Flapper by Joshua Zeitz
A Madcap Story of Sex, Style, Celebrity, and the Women Who Made America Modern

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Synopsis

Blithely flinging aside the Victorian manners that kept her disapproving mother corseted, the New Woman of the 1920s puffed cigarettes, snuck gin, hiked her hemlines, danced the Charleston, and necked in roadsters. More important, she earned her own keep, controlled her own destiny, and secured liberties that modern women take for granted. Her newfound freedom heralded a radical change in American culture.

Whisking us from the Alabama country club where Zelda Sayre first caught the eye of F. Scott Fitzgerald to Muncie, Indiana, where would-be flappers begged their mothers for silk stockings, to the Manhattan speakeasies where patrons partied till daybreak, historian Joshua Zeitz brings the era to exhilarating life. This is the story of America’s first sexual revolution, its first merchants of cool, its first celebrities, and its most sparkling advertisement for the right to pursue happiness.

The men and women who made the flapper were a diverse lot.

There was Coco Chanel, the French orphan who redefined the feminine form and silhouette, helping to free women from the torturous corsets and crinolines that had served as tools of social control.

Three thousand miles away, Lois Long, the daughter of a Connecticut clergyman, christened herself “Lipstick” and gave New Yorker readers a thrilling entrée into Manhattan’s extravagant Jazz Age nightlife.

In California, where orange groves gave way to studio lots and fairytale mansions, three of America’s first celebrities—Clara Bow, Colleen Moore, and Louise Brooks, Hollywood’s great flapper triumvirate—fired the imaginations of millions of filmgoers.

Dallas-born fashion artist Gordon Conway and Utah-born cartoonist John Held crafted magazine covers that captured the electricity of the social revolution sweeping the United States.

Bruce Barton and Edward Bernays, pioneers of advertising and public relations, taught big business how to harness the dreams and anxieties of a newly industrial America—and a nation of consumers was born.

Towering above all were Zelda and Scott Fitzgerald, whose swift ascent and spectacular fall embodied the glamour and excess of the era that would come to an abrupt end on Black Tuesday, when the stock market collapsed and rendered the age of abundance and frivolity instantly obsolete.

With its heady cocktail of storytelling and big ideas, Flapper is a dazzling look at the women who launched the first truly modern decade.


From the Hardcover edition.
 

About Joshua Zeitz

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Josh Zeitz has taught American history and politics at Cambridge University, Harvard University, and Princeton University.  He is the author of several books on American political and social history and has written for the New York Times, Washington Post, The New Republic, The Atlantic,  Dissent, American Heritage.  He lives with his wife and daughter in Hoboken, NJ."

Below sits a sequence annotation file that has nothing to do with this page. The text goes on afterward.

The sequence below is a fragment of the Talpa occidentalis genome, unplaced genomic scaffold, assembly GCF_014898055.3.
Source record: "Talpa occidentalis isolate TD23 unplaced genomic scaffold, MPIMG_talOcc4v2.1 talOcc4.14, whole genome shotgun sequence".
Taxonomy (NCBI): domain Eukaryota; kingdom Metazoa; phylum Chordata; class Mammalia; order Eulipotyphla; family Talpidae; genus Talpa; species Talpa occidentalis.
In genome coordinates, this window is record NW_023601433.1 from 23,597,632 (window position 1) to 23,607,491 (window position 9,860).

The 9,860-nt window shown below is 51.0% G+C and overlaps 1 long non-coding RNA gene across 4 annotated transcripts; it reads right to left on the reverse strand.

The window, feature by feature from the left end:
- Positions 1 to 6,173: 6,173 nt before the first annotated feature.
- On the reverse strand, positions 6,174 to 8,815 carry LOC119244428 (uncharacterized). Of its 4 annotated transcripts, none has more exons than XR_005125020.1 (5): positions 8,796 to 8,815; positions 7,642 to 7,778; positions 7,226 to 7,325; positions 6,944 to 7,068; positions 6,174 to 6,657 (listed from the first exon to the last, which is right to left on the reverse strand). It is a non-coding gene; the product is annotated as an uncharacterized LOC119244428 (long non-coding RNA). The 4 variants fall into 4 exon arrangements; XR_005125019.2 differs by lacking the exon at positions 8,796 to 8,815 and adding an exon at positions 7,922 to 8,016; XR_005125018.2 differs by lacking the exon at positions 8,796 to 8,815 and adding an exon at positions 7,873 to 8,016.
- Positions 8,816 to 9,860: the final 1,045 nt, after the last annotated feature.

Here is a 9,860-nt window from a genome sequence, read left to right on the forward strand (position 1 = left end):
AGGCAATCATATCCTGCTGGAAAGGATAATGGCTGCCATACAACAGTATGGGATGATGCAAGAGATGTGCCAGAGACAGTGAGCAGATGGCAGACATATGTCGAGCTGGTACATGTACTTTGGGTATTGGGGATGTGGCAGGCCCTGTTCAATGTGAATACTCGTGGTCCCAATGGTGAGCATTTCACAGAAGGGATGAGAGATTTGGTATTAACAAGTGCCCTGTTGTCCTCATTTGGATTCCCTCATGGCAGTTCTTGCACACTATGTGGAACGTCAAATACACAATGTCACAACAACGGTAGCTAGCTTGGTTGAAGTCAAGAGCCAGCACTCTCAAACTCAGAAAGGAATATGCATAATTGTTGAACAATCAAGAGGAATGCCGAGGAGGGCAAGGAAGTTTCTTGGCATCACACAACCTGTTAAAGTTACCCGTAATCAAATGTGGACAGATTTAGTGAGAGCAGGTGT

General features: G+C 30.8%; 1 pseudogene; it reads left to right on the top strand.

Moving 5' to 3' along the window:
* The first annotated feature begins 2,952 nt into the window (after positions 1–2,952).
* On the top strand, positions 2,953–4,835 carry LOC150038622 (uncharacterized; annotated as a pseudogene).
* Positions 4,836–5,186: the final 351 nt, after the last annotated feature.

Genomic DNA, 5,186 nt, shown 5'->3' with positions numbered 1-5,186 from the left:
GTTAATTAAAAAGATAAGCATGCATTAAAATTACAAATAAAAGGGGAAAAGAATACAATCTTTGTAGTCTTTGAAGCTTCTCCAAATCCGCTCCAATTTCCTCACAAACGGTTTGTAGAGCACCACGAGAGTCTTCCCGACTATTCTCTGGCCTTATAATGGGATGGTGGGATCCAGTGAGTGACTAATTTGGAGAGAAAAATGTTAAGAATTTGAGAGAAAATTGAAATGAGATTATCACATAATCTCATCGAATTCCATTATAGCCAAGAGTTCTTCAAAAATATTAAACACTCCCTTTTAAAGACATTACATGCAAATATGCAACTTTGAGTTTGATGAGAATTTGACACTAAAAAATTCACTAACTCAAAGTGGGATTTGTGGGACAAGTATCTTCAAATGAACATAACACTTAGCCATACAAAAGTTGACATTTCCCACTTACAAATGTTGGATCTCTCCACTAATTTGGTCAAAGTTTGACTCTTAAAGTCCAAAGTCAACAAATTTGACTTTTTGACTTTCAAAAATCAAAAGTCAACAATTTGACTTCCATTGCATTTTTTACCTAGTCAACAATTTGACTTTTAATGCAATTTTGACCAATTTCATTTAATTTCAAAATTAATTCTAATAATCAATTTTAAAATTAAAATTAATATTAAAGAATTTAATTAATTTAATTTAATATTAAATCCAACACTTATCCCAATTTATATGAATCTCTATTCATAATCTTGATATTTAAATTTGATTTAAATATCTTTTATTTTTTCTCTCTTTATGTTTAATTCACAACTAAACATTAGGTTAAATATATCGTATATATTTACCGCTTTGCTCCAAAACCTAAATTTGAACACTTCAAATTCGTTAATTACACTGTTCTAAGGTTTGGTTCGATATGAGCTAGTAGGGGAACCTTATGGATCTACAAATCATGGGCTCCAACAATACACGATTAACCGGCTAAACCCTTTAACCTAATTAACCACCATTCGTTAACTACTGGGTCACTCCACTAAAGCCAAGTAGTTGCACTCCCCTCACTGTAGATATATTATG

Published February 4, 2009 by Broadway Books. 352 pages
Genres: History. Non-fiction

Unrated Critic Reviews for Flapper

Kirkus Reviews

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If the United States became modern in the decade after the First World War, a popular symbol of that modernity is the flapper, a scantily clad, frivolous young woman whose newfound freedom from restrictive clothing represented a way of life free of Victorian social strictures.

Jan 01 2006 | Read Full Review of Flapper: A Madcap Story of Se...

The New York Times

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But in his new book, "Flapper: A Madcap Story of Sex, Style, Celebrity, and the Women Who Made America Modern," the Cambridge University historian Joshua Zeitz shows that the flapper was much more than her hairstyle.

Apr 16 2006 | Read Full Review of Flapper: A Madcap Story of Se...

The New York Times

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He can move swiftly from Clara Bow, the actress known as the "It" girl, and her dim idea of what had actually made her so famous ("I ain't real sure"), to Dorothy Parker, whose lacerating wisecracks were as essential to defining the flapper as was the Charleston.

Mar 24 2006 | Read Full Review of Flapper: A Madcap Story of Se...

Publishers Weekly

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This is an entertaining, well-researched and charmingly illustrated dissection of the 1920s flapper, who flouted conventions and epitomized the naughtiness of the Jazz Age as she "bobbed her hair, smoked cigarettes, drank gin, sported short skirts, and passed her evenings in steamy jazz clubs."

Dec 12 2005 | Read Full Review of Flapper: A Madcap Story of Se...

Tucson Citizen

In 2010, a power surge fried a server that contained all of videos linked to dozens of stories in this archive.

Apr 13 2006 | Read Full Review of Flapper: A Madcap Story of Se...

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